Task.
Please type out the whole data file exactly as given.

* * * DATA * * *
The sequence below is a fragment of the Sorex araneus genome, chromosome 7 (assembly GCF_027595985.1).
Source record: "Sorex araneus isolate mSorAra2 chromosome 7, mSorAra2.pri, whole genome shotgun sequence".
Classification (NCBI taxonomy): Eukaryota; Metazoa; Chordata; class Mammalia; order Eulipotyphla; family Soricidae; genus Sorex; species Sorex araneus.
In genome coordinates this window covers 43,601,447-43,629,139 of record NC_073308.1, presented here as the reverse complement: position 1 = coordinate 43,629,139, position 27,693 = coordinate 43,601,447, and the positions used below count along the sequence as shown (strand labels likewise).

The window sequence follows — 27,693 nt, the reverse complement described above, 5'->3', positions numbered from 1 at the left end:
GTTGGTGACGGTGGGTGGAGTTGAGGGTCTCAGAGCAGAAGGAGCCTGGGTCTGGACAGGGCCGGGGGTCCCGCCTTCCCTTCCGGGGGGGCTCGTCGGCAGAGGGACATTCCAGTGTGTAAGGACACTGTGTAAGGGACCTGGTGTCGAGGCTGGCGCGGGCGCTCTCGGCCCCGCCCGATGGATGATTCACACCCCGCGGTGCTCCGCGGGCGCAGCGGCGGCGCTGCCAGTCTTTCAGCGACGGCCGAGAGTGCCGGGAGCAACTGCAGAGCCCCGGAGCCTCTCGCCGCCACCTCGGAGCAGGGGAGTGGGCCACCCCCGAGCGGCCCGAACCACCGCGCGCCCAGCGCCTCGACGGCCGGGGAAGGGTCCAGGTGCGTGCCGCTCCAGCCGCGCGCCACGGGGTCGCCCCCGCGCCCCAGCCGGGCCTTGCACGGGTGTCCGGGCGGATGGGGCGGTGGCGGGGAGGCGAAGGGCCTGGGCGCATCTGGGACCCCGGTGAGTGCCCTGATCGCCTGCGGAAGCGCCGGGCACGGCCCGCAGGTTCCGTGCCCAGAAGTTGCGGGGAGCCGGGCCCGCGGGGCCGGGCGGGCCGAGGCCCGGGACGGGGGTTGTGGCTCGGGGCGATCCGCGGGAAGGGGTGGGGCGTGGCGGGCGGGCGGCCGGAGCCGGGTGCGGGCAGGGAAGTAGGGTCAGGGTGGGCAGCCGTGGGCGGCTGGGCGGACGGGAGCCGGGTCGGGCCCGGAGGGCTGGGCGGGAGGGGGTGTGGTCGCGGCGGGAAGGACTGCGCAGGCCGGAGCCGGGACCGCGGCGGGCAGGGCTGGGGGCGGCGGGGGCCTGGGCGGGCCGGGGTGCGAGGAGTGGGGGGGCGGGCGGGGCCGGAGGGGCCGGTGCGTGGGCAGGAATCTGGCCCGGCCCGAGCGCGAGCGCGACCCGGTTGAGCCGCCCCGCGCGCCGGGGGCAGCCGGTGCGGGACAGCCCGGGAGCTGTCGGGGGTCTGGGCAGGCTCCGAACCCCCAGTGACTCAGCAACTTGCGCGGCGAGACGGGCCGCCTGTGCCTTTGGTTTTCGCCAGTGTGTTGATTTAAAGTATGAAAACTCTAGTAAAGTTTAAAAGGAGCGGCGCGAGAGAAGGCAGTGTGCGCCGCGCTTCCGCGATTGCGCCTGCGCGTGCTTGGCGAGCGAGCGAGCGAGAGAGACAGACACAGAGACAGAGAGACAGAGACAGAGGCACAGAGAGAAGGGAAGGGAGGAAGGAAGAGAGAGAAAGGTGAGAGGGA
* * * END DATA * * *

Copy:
The sequence below is a fragment of the Sorex araneus genome, chromosome 7 (assembly GCF_027595985.1).
Source record: "Sorex araneus isolate mSorAra2 chromosome 7, mSorAra2.pri, whole genome shotgun sequence".
Classification (NCBI taxonomy): Eukaryota; Metazoa; Chordata; class Mammalia; order Eulipotyphla; family Soricidae; genus Sorex; species Sorex araneus.
In genome coordinates this window covers 43,601,447-43,629,139 of record NC_073308.1, presented here as the reverse complement: position 1 = coordinate 43,629,139, position 27,693 = coordinate 43,601,447, and the positions used below count along the sequence as shown (strand labels likewise).

The window sequence follows — 27,693 nt, the reverse complement described above, 5'->3', positions numbered from 1 at the left end:
GTTGGTGACGGTGGGTGGAGTTGAGGGTCTCAGAGCAGAAGGAGCCTGGGTCTGGACAGGGCCGGGGGTCCCGCCTTCCCTTCCGGGGGGGCTCGTCGGCAGAGGGACATTCCAGTGTGTAAGGACACTGTGTAAGGGACCTGGTGTCGAGGCTGGCGCGGGCGCTCTCGGCCCCGCCCGATGGATGATTCACACCCCGCGGTGCTCCGCGGGCGCAGCGGCGGCGCTGCCAGTCTTTCAGCGACGGCCGAGAGTGCCGGGAGCAACTGCAGAGCCCCGGAGCCTCTCGCCGCCACCTCGGAGCAGGGGAGTGGGCCACCCCCGAGCGGCCCGAACCACCGCGCGCCCAGCGCCTCGACGGCCGGGGAAGGGTCCAGGTGCGTGCCGCTCCAGCCGCGCGCCACGGGGTCGCCCCCGCGCCCCAGCCGGGCCTTGCACGGGTGTCCGGGCGGATGGGGCGGTGGCGGGGAGGCGAAGGGCCTGGGCGCATCTGGGACCCCGGTGAGTGCCCTGATCGCCTGCGGAAGCGCCGGGCACGGCCCGCAGGTTCCGTGCCCAGAAGTTGCGGGGAGCCGGGCCCGCGGGGCCGGGCGGGCCGAGGCCCGGGACGGGGGTTGTGGCTCGGGGCGATCCGCGGGAAGGGGTGGGGCGTGGCGGGCGGGCGGCCGGAGCCGGGTGCGGGCAGGGAAGTAGGGTCAGGGTGGGCAGCCGTGGGCGGCTGGGCGGACGGGAGCCGGGTCGGGCCCGGAGGGCTGGGCGGGAGGGGGTGTGGTCGCGGCGGGAAGGACTGCGCAGGCCGGAGCCGGGACCGCGGCGGGCAGGGCTGGGGGCGGCGGGGGCCTGGGCGGGCCGGGGTGCGAGGAGTGGGGGGGCGGGCGGGGCCGGAGGGGCCGGTGCGTGGGCAGGAATCTGGCCCGGCCCGAGCGCGAGCGCGACCCGGTTGAGCCGCCCCGCGCGCCGGGGGCAGCCGGTGCGGGACAGCCCGGGAGCTGTCGGGGGTCTGGGCAGGCTCCGAACCCCCAGTGACTCAGCAACTTGCGCGGCGAGACGGGCCGCCTGTGCCTTTGGTTTTCGCCAGTGTGTTGATTTAAAGTATGAAAACTCTAGTAAAGTTTAAAAGGAGCGGCGCGAGAGAAGGCAGTGTGCGCCGCGCTTCCGCGATTGCGCCTGCGCGTGCTTGGCGAGCGAGCGAGCGAGAGAGACAGACACAGAGACAGAGAGACAGAGACAGAGGCACAGAGAGAAGGGAAGGGAGGAAGGAAGAGAGAGAAAGGTGAGAGGGA